Broadening perspectives to broaden participation: A goal congruity model of gender gaps in STEM pursuits

Abstract: Investigating how people view the goals afforded by social roles can inform understanding of role entry, engagement, and exit. Through the lens of goal congruity, I will explore women’s lower participation in some STEM fields, relative to men and to other male-stereotypic fields. Gender roles emphasize communal attributes for women, but many STEM fields are consensually perceived as unlikely to afford communal goals. Motivational benefits accrue from activities that disrupt these stereotypic expectations – that is, those that highlight how STEM roles afford communal goals or that lead people to consider the broader purpose of STEM work. I will present data examining cognitive and behavioral pathways to fostering communal goal opportunities in STEM, as well as curricular and cocurricular recommendations.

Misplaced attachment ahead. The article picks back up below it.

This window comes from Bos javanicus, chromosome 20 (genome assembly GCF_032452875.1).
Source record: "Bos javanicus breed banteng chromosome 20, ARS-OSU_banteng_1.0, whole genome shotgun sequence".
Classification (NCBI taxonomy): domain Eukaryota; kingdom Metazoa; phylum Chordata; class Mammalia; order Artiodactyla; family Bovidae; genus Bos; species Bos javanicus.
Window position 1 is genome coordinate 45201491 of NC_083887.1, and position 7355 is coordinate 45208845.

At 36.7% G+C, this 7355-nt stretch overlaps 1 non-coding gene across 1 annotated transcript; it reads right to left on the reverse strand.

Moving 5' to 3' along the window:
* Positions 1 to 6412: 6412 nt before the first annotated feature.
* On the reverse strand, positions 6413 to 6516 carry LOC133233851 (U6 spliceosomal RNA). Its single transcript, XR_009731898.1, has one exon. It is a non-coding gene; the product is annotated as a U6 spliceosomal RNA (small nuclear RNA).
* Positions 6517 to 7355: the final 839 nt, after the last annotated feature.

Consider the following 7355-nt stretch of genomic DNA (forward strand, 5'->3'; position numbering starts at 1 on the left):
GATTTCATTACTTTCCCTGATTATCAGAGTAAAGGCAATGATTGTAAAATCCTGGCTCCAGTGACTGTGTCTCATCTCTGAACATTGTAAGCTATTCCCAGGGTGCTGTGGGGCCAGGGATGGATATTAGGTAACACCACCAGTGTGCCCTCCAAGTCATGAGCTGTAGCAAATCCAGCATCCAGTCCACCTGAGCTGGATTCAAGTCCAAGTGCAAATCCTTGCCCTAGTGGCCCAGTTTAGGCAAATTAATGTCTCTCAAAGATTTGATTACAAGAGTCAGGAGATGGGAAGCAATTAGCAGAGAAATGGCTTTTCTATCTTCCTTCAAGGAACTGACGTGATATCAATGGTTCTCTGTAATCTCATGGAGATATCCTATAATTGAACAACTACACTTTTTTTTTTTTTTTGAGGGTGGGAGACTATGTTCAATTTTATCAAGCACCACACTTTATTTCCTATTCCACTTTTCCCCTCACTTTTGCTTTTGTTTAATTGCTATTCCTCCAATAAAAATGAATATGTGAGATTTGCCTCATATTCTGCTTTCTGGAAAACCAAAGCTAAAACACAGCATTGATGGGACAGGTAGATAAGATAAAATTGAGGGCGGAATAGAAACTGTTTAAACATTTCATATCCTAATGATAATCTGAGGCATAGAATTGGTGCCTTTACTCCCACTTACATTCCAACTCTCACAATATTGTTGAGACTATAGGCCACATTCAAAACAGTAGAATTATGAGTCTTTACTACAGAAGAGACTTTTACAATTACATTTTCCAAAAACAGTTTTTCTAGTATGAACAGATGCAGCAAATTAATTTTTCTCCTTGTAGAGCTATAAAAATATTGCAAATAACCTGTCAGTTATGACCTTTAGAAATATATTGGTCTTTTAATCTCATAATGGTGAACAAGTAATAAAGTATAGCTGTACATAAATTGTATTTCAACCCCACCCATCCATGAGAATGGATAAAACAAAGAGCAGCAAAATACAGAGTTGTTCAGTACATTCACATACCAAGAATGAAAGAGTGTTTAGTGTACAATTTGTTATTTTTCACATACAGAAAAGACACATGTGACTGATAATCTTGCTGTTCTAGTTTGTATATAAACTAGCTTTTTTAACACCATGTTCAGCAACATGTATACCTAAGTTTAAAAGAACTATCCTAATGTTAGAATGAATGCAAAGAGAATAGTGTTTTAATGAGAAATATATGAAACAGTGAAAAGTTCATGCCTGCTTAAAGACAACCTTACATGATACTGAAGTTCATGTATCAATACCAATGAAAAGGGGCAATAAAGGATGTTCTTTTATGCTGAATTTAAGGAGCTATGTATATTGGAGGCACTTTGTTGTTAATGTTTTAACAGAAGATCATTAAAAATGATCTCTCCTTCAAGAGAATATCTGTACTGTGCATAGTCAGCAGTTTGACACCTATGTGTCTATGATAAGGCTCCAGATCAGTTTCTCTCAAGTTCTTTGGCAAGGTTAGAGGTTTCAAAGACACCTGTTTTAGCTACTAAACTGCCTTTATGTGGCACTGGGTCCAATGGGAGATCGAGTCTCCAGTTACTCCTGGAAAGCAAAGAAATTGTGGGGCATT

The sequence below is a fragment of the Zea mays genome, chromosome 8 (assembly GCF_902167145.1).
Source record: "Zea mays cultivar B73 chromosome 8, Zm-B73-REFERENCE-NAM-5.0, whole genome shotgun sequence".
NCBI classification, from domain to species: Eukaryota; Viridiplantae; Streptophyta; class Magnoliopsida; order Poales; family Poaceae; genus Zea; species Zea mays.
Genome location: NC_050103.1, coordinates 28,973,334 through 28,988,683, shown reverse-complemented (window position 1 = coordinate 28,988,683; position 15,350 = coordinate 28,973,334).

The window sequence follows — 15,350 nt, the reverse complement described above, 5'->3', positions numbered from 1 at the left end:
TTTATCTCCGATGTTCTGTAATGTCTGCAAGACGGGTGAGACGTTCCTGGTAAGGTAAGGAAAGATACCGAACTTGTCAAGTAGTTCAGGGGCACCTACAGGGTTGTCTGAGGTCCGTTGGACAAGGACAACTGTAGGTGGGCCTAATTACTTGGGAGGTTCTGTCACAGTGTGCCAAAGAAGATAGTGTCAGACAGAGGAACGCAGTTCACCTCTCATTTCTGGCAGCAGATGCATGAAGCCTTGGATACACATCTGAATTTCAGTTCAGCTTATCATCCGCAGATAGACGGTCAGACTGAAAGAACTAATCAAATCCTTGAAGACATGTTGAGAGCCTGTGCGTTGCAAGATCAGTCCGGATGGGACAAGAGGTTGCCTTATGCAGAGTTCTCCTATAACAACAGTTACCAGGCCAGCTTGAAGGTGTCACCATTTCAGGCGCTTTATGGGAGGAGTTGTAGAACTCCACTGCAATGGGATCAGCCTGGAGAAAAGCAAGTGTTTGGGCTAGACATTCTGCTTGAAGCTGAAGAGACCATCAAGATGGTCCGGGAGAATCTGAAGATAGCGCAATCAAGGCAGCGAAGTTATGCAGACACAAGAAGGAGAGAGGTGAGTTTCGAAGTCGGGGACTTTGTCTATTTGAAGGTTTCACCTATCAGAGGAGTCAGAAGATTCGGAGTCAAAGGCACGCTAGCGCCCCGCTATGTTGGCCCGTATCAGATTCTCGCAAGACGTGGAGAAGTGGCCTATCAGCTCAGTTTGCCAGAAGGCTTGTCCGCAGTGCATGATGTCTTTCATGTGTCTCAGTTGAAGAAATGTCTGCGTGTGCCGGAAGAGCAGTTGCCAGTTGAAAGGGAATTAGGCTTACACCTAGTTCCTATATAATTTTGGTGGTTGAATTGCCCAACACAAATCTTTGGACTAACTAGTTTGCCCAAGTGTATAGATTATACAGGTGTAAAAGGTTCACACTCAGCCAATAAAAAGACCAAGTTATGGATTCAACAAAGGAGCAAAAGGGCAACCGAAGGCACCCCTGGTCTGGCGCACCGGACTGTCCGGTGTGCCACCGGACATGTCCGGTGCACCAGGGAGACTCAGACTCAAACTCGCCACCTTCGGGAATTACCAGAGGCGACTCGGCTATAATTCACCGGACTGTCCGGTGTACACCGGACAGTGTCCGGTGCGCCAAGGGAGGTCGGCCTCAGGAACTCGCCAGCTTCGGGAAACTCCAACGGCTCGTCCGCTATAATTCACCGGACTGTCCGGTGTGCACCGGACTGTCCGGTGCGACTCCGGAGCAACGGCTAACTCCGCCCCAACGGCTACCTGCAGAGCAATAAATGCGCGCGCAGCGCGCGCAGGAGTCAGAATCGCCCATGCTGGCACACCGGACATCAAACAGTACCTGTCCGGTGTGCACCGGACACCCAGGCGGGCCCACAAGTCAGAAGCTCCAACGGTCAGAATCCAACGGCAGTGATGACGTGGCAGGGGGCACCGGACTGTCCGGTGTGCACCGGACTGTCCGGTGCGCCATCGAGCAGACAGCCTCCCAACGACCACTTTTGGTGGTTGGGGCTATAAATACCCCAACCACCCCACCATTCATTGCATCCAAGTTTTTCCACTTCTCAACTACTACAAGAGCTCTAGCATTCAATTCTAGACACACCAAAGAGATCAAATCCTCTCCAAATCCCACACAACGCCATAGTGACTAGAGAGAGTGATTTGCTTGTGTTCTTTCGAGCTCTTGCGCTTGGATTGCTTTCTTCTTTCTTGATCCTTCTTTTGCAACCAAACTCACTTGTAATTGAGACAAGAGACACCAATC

Amanda DiekmanDr. Diekman is a Professor of Psychology in the Department of Psychological and Brain Sciences at Indiana University. She is a social psychologist who investigates how stereotypes stem from and reinforce the social structure, with an emphasis on change and stability in gender roles. Her current work, funded by the National Science Foundation, explores stereotypes that STEM fields do not afford opportunities to connect or help others. She and her research group are particularly interested in understanding how communal opportunities in STEM can motivate students from underrepresented groups.

Science and Technology in Society Teaching Group

Interested in how science, technology, and society interact? Find out more information about the Science and Technology in Society Teaching Group professors and the undergraduate courses they teach at the University of Waterloo.

Feminism and Science Research Group

In the Feminism and Science Research Group we conduct research that is unified by attention to justice and the social nature of scientific, technological and medical research. We are interested in research policy, practice, education and implementation. Details